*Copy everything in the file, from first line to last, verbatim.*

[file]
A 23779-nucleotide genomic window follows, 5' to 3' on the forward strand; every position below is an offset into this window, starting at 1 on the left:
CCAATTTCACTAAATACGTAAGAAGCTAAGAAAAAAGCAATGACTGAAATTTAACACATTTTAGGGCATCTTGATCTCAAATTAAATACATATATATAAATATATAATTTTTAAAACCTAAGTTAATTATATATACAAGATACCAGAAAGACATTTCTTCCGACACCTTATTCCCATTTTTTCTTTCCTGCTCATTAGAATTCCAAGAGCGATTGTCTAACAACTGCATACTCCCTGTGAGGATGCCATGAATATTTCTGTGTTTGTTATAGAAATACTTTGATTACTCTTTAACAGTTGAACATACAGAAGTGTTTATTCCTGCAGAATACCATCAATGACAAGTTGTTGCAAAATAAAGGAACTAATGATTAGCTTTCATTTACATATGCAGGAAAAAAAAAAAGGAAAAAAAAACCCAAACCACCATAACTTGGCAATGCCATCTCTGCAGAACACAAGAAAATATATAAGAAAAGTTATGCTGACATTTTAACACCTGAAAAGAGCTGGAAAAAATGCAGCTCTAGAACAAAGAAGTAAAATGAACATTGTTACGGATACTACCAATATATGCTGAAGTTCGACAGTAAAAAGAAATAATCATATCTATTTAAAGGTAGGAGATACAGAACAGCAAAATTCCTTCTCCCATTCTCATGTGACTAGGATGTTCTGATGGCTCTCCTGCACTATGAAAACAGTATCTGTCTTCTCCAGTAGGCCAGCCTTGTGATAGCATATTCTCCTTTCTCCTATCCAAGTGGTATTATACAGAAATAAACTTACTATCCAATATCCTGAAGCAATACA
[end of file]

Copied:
A 23779-nucleotide genomic window follows, 5' to 3' on the forward strand; every position below is an offset into this window, starting at 1 on the left:
CCAATTTCACTAAATACGTAAGAAGCTAAGAAAAAAGCAATGACTGAAATTTAACACATTTTAGGGCATCTTGATCTCAAATTAAATACATATATATAAATATATAATTTTTAAAACCTAAGTTAATTATATATACAAGATACCAGAAAGACATTTCTTCCGACACCTTATTCCCATTTTTTCTTTCCTGCTCATTAGAATTCCAAGAGCGATTGTCTAACAACTGCATACTCCCTGTGAGGATGCCATGAATATTTCTGTGTTTGTTATAGAAATACTTTGATTACTCTTTAACAGTTGAACATACAGAAGTGTTTATTCCTGCAGAATACCATCAATGACAAGTTGTTGCAAAATAAAGGAACTAATGATTAGCTTTCATTTACATATGCAGGAAAAAAAAAAAGGAAAAAAAAACCCAAACCACCATAACTTGGCAATGCCATCTCTGCAGAACACAAGAAAATATATAAGAAAAGTTATGCTGACATTTTAACACCTGAAAAGAGCTGGAAAAAATGCAGCTCTAGAACAAAGAAGTAAAATGAACATTGTTACGGATACTACCAATATATGCTGAAGTTCGACAGTAAAAAGAAATAATCATATCTATTTAAAGGTAGGAGATACAGAACAGCAAAATTCCTTCTCCCATTCTCATGTGACTAGGATGTTCTGATGGCTCTCCTGCACTATGAAAACAGTATCTGTCTTCTCCAGTAGGCCAGCCTTGTGATAGCATATTCTCCTTTCTCCTATCCAAGTGGTATTATACAGAAATAAACTTACTATCCAATATCCTGAAGCAATACA